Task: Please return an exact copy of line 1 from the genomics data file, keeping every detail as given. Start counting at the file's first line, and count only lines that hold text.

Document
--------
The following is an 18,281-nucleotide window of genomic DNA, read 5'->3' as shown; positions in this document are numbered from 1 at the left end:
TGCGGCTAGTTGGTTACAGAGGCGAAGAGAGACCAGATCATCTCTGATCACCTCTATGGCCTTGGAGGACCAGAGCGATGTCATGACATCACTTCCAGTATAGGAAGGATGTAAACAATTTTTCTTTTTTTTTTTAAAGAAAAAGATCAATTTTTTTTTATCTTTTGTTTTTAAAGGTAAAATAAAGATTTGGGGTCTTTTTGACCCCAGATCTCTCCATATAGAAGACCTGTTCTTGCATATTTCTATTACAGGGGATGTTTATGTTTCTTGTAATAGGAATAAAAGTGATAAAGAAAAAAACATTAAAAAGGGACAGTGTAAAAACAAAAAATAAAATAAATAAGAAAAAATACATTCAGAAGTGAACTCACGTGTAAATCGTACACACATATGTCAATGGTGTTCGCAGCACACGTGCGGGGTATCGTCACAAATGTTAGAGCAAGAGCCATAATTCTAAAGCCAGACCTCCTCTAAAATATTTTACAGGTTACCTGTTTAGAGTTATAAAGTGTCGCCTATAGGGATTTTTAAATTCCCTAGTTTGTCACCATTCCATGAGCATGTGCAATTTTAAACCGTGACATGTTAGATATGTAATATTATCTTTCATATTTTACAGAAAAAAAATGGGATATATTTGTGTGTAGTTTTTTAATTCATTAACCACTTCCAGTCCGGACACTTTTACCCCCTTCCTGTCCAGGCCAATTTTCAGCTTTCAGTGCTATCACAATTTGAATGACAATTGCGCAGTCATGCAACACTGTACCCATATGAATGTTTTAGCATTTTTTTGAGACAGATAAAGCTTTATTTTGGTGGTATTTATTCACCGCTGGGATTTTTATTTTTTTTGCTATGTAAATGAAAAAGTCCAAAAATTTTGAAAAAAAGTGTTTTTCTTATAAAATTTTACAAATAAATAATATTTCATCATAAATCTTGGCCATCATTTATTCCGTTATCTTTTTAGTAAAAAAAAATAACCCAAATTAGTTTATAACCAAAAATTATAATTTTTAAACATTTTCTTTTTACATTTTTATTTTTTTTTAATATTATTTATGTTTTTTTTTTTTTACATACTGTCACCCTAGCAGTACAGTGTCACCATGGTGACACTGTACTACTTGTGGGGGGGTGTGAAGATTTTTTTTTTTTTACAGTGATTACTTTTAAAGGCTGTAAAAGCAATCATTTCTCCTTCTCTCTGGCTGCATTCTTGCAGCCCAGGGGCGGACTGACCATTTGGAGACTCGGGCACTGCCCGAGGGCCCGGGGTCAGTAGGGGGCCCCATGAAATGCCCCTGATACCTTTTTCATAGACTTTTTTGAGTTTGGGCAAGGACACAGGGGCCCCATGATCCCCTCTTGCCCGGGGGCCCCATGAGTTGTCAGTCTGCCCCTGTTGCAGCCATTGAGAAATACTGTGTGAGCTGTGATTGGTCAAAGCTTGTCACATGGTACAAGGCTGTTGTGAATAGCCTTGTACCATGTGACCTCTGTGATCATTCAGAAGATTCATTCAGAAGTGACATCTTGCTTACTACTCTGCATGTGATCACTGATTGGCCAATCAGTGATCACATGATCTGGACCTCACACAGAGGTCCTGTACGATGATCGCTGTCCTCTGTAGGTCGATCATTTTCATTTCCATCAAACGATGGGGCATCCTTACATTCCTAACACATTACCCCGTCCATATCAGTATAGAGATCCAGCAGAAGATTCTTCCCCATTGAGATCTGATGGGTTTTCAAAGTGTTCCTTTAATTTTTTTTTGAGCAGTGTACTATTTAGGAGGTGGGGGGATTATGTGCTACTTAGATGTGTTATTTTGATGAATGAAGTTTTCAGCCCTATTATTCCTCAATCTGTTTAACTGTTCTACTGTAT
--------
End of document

The following is an 18,281-nucleotide window of genomic DNA, read 5'->3' as shown; positions in this document are numbered from 1 at the left end: